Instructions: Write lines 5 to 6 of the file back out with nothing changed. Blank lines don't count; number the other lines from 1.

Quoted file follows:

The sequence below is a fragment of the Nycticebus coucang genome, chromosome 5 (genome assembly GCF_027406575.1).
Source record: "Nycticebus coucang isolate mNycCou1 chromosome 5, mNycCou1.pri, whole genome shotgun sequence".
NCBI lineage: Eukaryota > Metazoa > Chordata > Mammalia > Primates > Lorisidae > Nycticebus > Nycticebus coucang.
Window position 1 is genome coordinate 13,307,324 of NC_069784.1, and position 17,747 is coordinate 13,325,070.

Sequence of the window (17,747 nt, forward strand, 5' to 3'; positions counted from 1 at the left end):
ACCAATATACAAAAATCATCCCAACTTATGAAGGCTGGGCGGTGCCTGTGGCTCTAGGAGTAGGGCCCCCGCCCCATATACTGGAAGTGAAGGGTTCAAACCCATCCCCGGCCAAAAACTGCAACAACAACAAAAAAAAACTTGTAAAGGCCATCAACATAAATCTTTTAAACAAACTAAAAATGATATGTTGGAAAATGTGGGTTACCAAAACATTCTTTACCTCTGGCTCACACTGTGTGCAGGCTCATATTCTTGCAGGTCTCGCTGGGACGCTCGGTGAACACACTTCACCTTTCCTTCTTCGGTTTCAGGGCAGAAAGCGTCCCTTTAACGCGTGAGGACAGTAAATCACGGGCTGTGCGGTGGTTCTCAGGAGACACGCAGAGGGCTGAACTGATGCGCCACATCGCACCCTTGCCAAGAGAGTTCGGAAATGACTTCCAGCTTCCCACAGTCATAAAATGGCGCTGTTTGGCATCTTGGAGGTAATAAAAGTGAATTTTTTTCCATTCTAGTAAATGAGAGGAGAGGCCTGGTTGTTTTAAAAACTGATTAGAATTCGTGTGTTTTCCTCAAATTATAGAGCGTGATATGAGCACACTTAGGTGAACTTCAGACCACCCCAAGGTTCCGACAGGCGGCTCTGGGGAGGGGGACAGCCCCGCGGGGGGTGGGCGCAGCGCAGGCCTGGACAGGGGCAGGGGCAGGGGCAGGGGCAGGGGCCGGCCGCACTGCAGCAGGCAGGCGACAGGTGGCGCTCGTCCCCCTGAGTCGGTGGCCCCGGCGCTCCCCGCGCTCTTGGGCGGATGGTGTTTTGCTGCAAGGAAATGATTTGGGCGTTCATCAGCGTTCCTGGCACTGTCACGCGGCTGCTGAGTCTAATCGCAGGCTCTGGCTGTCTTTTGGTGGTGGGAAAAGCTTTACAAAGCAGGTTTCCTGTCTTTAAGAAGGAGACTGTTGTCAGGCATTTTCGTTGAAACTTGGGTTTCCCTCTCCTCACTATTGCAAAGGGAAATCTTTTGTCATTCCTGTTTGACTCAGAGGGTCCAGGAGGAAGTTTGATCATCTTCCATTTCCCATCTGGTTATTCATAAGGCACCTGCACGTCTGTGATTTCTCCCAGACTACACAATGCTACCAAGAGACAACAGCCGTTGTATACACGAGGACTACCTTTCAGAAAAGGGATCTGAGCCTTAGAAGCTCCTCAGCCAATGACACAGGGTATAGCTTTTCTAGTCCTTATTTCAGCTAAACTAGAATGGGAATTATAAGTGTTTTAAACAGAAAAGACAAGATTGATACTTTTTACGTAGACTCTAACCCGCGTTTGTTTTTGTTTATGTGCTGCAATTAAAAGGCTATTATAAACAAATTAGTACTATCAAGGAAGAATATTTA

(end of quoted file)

Sequence of the window (17,747 nt, forward strand, 5' to 3'; positions counted from 1 at the left end):
ACCAATATACAAAAATCATCCCAACTTATGAAGGCTGGGCGGTGCCTGTGGCTCTAGGAGTAGGGCCCCCGCCCCATATACTGGAAGTGAAGGGTTCAAACCCATCCCCGGCCAAAAACTGCAACAACAACAAAAAAAAACTTGTAAAGGCCATCAACATAAATCTTTTAAACAAACTAAAAATGATATGTTGGAAAATGTGGGTTACCAAAACATTCTTTACCTCTGGCTCACACTGTGTGCAGGCTCATATTCTTGCAGGTCTCGCTGGGACGCTCGGTGAACACACTTCACCTTTCCTTCTTCGGTTTCAGGGCAGAAAGCGTCCCTTTAACGCGTGAGGACAGTAAATCACGGGCTGTGCGGTGGTTCTCAGGAGACACGCAGAGGGCTGAACTGATGCGCCACATCGCACCCTTGCCAAGAGAGTTCGGAAATGACTTCCAGCTTCCCACAGTCATAAAATGGCGCTGTTTGGCATCTTGGAGGTAATAAAAGTGAATTTTTTTCCATTCTAGTAAATGAGAGGAGAGGCCTGGTTGTTTTAAAAACTGATTAGAATTCGTGTGTTTTCCTCAAATTATAGAGCGTGATATGAGCACACTTAGGTGAACTTCAGACCACCCCAAGGTTCCGACAGGCGGCTCTGGGGAGGGGGACAGCCCCGCGGGGGGTGGGCGCAGCGCAGGCCTGGACAGGGGCAGGGGCAGGGGCAGGGGCAGGGGCCGGCCGCACTGCAGCAGGCAGGCGACAGGTGGCGCTCGTCCCCCTGAGTCGGTGGCCCCGGCGCTCCCCGCGCTCTTGGGCGGATGGTGTTTTGCTGCAAGGAAATGATTTGGGCGTTCATCAGCGTTCCTGGCACTGTCACGCGGCTGCTGAGTCTAATCGCAGGCTCTGGCTGTCTTTTGGTGGTGGGAAAAGCTTTACAAAGCAGGTTTCCTGTCTTTAAGAAGGAGACTGTTGTCAGGCATTTTCGTTGAAACTTGGGTTTCCCTCTCCTCACTATTGCAAAGGGAAATCTTTTGTCATTCCTGTTTGACTCAGAGGGTCCAGGAGGAAGTTTGATCATCTTCCATTTCCCATCTGGTTATTCATAAGGCACCTGCACGTCTGTGATTTCTCCCAGACTACACAATGCTACCAAGAGACAACAGCCGTTGTATACACGAGGACTACCTTTCAGAAAAGGGATCTGAGCCTTAGAAGCTCCTCAGCCAATGACACAGGGTATAGCTTTTCTAGTCCTTATTTCAGCTAAACTAGAATGGGAATTATAAGTGTTTTAAACAGAAAAGACAAGATTGATACTTTTTACGTAGACTCTAACCCGCGTTTGTTTTTGTTTATGTGCTGCAATTAAAAGGCTATTATAAACAAATTAGTACTATCAAGGAAGAATATTTA